Six parties from both the ruling coalition and opposition parties have jointly submitted a bill to the current Diet session that would amend the Public Offices Election Law to lower the minimum voting age to 18. According to the survey by The Yomiuri Shimbun, support for the proposal exceeded opposition in all age brackets except for people in their 20s and those aged 70 and older.
The rate of those in favour of the amendment stood at 52 per cent among Liberal Democratic Party supporters and at 51 per cent among Democratic Party of Japan supporters and swing voters.
Regarding the age for application of the Juvenile Law, which has been under debate following the recent arrests of three teenagers over the murder of a 13-year-old boy in Kawasaki, 83 per cent said they would support lowering the age to under 18.
The approval rating for Prime Minister Shinzo Abe’s Cabinet dropped slightly to 55 per cent from 58 per cent in the previous poll conducted on February 6 and 7. The disapproval rating was 35 per cent, compared to 34 per cent in February.
Regarding the resignation of former Agriculture, Forestry and Fisheries Minister Koya Nishikawa for receiving donations from companies that were awarded government subsidies, 73 per cent said it was a necessary move. Asked whether Abe’s Cabinet is properly handling political fund scandals, 30 per cent said they thought so, while 57 per cent did not.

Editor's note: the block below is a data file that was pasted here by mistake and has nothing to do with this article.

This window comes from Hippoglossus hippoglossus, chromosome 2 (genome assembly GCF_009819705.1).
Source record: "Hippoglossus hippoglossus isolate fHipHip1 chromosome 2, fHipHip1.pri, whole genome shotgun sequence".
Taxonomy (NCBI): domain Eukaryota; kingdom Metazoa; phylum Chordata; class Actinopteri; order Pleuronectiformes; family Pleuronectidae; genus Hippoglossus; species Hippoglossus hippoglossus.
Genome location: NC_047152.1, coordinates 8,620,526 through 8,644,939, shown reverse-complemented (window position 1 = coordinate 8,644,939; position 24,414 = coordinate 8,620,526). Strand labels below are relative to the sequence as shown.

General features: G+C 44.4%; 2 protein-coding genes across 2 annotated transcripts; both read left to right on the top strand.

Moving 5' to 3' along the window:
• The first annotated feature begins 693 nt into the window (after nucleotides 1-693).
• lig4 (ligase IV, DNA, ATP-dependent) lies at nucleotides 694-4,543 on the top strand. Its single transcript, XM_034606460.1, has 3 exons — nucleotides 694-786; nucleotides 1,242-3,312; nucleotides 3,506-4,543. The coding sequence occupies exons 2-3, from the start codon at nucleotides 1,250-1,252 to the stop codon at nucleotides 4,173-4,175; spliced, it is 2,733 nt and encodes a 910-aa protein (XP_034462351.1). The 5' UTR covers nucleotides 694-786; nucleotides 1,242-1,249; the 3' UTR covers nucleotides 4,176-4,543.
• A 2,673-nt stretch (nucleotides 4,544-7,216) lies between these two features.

The latest Cabinet approval rate probably reflects the impact of a series of political fund scandals, which have spread and affected lawmakers in both ruling and opposition parties, including Abe and several members of his Cabinet.
The same survey also asked about security-related bills, which the government plans to submit during the current Diet session. Regarding legal arrangements to establish a permanent law to allow the government to dispatch Self-Defense Forces overseas at any time to provide assistance, 42 per cent said they would support them. The same percentage said they would not.
Asked about legal arrangements to allow the SDF to support other forces than the US military in an emergency that could significantly affect Japan’s peace and security, 56 per cent said they would support them. Thirty-four per cent were against such arrangements.
The same survey showed that 36 per cent were for the expansion of the SDF’s right to use arms during peacekeeping operations, while 54 per cent were against it.
Political party approval ratings were 40 per cent for the LDP, down from the previous 42 per cent. This was followed by 9 per cent for the DPJ, down from 11 per cent, and 5 per cent for Komeito, up from 3 per cent.
The nationwide telephone survey was conducted from Friday to Sunday and covered 1,731 households with eligible voters, using a random digit dialing method. Among this group, 1,045 people, or 60 per cent, gave valid answers.
Publication Date : 10-03-2015